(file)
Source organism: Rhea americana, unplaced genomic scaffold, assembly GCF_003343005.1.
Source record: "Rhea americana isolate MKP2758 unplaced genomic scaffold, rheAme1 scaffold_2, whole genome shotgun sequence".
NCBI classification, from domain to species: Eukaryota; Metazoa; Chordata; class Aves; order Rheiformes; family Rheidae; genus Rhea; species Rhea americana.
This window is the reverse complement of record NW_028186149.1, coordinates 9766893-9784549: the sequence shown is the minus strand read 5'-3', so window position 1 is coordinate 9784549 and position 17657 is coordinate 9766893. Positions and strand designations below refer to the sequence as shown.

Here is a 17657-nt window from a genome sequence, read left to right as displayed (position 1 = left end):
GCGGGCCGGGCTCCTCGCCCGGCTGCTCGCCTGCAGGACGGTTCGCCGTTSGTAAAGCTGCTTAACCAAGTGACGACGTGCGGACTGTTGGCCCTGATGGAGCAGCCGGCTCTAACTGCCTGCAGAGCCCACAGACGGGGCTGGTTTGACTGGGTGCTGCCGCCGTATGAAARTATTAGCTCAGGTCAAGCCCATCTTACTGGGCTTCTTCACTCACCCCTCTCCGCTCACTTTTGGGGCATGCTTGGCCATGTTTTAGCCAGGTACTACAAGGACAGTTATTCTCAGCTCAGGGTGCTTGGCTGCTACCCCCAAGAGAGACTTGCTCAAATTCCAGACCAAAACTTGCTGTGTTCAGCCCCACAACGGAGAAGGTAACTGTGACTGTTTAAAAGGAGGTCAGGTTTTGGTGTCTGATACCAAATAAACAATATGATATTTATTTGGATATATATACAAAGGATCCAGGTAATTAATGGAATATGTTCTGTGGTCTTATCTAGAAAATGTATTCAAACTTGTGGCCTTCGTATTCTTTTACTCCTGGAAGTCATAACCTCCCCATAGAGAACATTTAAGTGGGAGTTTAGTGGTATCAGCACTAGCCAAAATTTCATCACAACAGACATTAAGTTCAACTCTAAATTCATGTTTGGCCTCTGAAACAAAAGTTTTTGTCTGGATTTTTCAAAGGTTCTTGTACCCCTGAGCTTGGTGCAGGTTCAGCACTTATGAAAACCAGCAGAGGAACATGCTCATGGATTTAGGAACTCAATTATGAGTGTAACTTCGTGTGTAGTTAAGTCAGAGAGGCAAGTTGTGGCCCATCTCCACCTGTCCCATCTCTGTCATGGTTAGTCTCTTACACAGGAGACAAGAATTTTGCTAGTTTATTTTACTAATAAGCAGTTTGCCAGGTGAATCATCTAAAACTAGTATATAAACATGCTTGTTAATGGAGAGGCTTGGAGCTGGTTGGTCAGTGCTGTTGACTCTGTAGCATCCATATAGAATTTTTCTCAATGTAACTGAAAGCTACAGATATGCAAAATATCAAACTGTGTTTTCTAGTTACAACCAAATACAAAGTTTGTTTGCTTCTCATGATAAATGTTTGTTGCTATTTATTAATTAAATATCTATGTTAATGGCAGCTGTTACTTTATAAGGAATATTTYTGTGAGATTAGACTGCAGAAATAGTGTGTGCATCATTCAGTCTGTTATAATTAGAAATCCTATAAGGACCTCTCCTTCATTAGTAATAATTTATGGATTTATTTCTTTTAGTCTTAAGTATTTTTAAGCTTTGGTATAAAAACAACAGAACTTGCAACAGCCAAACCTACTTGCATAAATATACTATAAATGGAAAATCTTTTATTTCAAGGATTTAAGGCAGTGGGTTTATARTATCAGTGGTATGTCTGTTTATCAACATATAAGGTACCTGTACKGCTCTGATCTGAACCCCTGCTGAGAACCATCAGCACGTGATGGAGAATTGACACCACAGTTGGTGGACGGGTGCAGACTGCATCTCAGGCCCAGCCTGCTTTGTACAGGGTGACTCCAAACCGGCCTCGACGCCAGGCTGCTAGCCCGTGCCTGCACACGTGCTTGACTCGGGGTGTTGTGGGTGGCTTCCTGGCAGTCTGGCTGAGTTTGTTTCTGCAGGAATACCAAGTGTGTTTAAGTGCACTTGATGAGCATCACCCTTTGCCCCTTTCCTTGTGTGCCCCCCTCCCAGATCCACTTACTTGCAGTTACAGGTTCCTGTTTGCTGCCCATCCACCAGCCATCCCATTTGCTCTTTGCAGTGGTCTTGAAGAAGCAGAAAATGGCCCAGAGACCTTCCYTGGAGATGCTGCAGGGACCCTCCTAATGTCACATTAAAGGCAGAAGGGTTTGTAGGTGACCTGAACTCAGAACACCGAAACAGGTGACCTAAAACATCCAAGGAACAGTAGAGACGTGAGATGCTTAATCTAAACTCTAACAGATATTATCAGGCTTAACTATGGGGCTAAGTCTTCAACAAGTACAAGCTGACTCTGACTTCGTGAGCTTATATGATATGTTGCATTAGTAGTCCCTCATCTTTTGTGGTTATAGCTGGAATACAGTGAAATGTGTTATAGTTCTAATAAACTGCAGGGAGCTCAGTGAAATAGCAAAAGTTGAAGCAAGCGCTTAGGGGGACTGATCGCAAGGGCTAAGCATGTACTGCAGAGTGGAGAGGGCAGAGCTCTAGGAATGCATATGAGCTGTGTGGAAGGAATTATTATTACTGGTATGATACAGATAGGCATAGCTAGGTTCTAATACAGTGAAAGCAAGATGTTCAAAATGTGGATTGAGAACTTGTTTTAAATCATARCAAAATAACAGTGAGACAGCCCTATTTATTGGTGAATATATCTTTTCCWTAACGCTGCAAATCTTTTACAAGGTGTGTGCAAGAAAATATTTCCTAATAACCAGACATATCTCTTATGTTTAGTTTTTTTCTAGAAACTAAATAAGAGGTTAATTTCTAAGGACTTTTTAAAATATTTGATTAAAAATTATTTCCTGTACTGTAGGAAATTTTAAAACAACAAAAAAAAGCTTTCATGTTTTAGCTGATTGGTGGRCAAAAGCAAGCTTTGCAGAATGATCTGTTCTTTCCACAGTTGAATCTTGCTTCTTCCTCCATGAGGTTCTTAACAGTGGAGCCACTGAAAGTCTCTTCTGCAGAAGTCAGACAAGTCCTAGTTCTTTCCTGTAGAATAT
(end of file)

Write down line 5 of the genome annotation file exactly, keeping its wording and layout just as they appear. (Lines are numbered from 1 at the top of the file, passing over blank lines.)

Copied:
Here is a 17657-nt window from a genome sequence, read left to right as displayed (position 1 = left end):